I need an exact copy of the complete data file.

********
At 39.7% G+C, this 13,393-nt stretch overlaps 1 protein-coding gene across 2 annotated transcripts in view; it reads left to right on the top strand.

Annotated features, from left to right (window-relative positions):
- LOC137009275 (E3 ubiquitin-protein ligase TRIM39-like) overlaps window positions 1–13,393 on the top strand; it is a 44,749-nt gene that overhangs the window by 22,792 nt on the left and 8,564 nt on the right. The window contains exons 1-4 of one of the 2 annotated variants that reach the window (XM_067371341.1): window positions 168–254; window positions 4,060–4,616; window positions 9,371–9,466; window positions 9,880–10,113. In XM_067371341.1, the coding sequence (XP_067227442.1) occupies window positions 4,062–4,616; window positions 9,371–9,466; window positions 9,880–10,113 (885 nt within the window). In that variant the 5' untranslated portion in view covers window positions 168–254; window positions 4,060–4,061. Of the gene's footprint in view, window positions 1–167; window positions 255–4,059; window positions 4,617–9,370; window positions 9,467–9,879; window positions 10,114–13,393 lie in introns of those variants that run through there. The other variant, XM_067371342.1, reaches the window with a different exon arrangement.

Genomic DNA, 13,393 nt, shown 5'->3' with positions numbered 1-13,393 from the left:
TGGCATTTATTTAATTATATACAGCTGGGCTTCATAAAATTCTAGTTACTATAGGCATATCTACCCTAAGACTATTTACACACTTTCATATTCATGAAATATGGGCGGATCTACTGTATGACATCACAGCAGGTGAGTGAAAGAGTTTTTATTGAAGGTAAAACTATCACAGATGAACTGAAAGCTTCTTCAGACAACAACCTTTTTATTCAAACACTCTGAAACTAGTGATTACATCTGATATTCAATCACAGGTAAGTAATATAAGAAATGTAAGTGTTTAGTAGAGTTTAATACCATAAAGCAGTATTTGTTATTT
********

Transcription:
At 39.7% G+C, this 13,393-nt stretch overlaps 1 protein-coding gene across 2 annotated transcripts in view; it reads left to right on the top strand.

Annotated features, from left to right (window-relative positions):
- LOC137009275 (E3 ubiquitin-protein ligase TRIM39-like) overlaps window positions 1–13,393 on the top strand; it is a 44,749-nt gene that overhangs the window by 22,792 nt on the left and 8,564 nt on the right. The window contains exons 1-4 of one of the 2 annotated variants that reach the window (XM_067371341.1): window positions 168–254; window positions 4,060–4,616; window positions 9,371–9,466; window positions 9,880–10,113. In XM_067371341.1, the coding sequence (XP_067227442.1) occupies window positions 4,062–4,616; window positions 9,371–9,466; window positions 9,880–10,113 (885 nt within the window). In that variant the 5' untranslated portion in view covers window positions 168–254; window positions 4,060–4,061. Of the gene's footprint in view, window positions 1–167; window positions 255–4,059; window positions 4,617–9,370; window positions 9,467–9,879; window positions 10,114–13,393 lie in introns of those variants that run through there. The other variant, XM_067371342.1, reaches the window with a different exon arrangement.

Genomic DNA, 13,393 nt, shown 5'->3' with positions numbered 1-13,393 from the left:
TGGCATTTATTTAATTATATACAGCTGGGCTTCATAAAATTCTAGTTACTATAGGCATATCTACCCTAAGACTATTTACACACTTTCATATTCATGAAATATGGGCGGATCTACTGTATGACATCACAGCAGGTGAGTGAAAGAGTTTTTATTGAAGGTAAAACTATCACAGATGAACTGAAAGCTTCTTCAGACAACAACCTTTTTATTCAAACACTCTGAAACTAGTGATTACATCTGATATTCAATCACAGGTAAGTAATATAAGAAATGTAAGTGTTTAGTAGAGTTTAATACCATAAAGCAGTATTTGTTATTT